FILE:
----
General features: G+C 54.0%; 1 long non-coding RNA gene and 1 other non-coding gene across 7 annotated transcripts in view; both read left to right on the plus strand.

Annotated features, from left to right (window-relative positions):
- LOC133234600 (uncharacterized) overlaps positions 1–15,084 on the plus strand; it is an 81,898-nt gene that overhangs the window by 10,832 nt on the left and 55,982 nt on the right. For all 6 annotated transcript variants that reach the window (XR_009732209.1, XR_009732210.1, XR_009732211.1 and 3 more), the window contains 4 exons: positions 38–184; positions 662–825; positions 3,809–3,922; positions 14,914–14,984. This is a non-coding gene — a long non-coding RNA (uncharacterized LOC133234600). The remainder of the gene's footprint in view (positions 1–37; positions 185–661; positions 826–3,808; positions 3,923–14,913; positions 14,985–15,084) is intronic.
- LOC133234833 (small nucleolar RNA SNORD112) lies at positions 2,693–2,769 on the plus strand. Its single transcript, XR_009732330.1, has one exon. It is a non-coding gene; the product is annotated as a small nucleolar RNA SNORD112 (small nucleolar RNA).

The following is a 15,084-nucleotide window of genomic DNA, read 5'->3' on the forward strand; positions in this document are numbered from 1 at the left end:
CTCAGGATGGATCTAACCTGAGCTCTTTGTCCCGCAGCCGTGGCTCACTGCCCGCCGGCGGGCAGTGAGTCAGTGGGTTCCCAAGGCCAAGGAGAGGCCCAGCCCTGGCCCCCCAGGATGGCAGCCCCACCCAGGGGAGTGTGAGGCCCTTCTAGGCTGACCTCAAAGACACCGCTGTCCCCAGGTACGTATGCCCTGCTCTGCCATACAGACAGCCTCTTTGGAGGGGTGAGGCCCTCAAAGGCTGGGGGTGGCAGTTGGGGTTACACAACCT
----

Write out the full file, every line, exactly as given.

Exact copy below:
General features: G+C 54.0%; 1 long non-coding RNA gene and 1 other non-coding gene across 7 annotated transcripts in view; both read left to right on the plus strand.

Annotated features, from left to right (window-relative positions):
- LOC133234600 (uncharacterized) overlaps positions 1–15,084 on the plus strand; it is an 81,898-nt gene that overhangs the window by 10,832 nt on the left and 55,982 nt on the right. For all 6 annotated transcript variants that reach the window (XR_009732209.1, XR_009732210.1, XR_009732211.1 and 3 more), the window contains 4 exons: positions 38–184; positions 662–825; positions 3,809–3,922; positions 14,914–14,984. This is a non-coding gene — a long non-coding RNA (uncharacterized LOC133234600). The remainder of the gene's footprint in view (positions 1–37; positions 185–661; positions 826–3,808; positions 3,923–14,913; positions 14,985–15,084) is intronic.
- LOC133234833 (small nucleolar RNA SNORD112) lies at positions 2,693–2,769 on the plus strand. Its single transcript, XR_009732330.1, has one exon. It is a non-coding gene; the product is annotated as a small nucleolar RNA SNORD112 (small nucleolar RNA).

The following is a 15,084-nucleotide window of genomic DNA, read 5'->3' on the forward strand; positions in this document are numbered from 1 at the left end:
CTCAGGATGGATCTAACCTGAGCTCTTTGTCCCGCAGCCGTGGCTCACTGCCCGCCGGCGGGCAGTGAGTCAGTGGGTTCCCAAGGCCAAGGAGAGGCCCAGCCCTGGCCCCCCAGGATGGCAGCCCCACCCAGGGGAGTGTGAGGCCCTTCTAGGCTGACCTCAAAGACACCGCTGTCCCCAGGTACGTATGCCCTGCTCTGCCATACAGACAGCCTCTTTGGAGGGGTGAGGCCCTCAAAGGCTGGGGGTGGCAGTTGGGGTTACACAACCT